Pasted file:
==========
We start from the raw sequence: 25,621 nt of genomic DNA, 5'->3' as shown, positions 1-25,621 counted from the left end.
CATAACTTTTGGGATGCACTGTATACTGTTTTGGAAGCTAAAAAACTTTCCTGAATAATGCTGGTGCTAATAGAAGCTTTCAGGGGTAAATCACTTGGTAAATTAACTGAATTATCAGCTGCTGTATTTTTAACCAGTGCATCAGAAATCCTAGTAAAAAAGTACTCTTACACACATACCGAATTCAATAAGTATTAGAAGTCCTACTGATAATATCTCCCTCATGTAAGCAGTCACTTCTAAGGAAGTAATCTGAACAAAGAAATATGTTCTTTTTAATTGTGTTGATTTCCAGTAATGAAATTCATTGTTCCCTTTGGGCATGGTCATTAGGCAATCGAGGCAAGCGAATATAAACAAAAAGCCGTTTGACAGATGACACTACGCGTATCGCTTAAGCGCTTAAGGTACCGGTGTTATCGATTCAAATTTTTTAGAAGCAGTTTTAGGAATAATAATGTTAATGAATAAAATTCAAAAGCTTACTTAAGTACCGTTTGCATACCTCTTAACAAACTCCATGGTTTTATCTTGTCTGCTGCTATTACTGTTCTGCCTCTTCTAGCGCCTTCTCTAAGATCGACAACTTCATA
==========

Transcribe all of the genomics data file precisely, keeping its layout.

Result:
We start from the raw sequence: 25,621 nt of genomic DNA, 5'->3' as shown, positions 1-25,621 counted from the left end.
CATAACTTTTGGGATGCACTGTATACTGTTTTGGAAGCTAAAAAACTTTCCTGAATAATGCTGGTGCTAATAGAAGCTTTCAGGGGTAAATCACTTGGTAAATTAACTGAATTATCAGCTGCTGTATTTTTAACCAGTGCATCAGAAATCCTAGTAAAAAAGTACTCTTACACACATACCGAATTCAATAAGTATTAGAAGTCCTACTGATAATATCTCCCTCATGTAAGCAGTCACTTCTAAGGAAGTAATCTGAACAAAGAAATATGTTCTTTTTAATTGTGTTGATTTCCAGTAATGAAATTCATTGTTCCCTTTGGGCATGGTCATTAGGCAATCGAGGCAAGCGAATATAAACAAAAAGCCGTTTGACAGATGACACTACGCGTATCGCTTAAGCGCTTAAGGTACCGGTGTTATCGATTCAAATTTTTTAGAAGCAGTTTTAGGAATAATAATGTTAATGAATAAAATTCAAAAGCTTACTTAAGTACCGTTTGCATACCTCTTAACAAACTCCATGGTTTTATCTTGTCTGCTGCTATTACTGTTCTGCCTCTTCTAGCGCCTTCTCTAAGATCGACAACTTCATA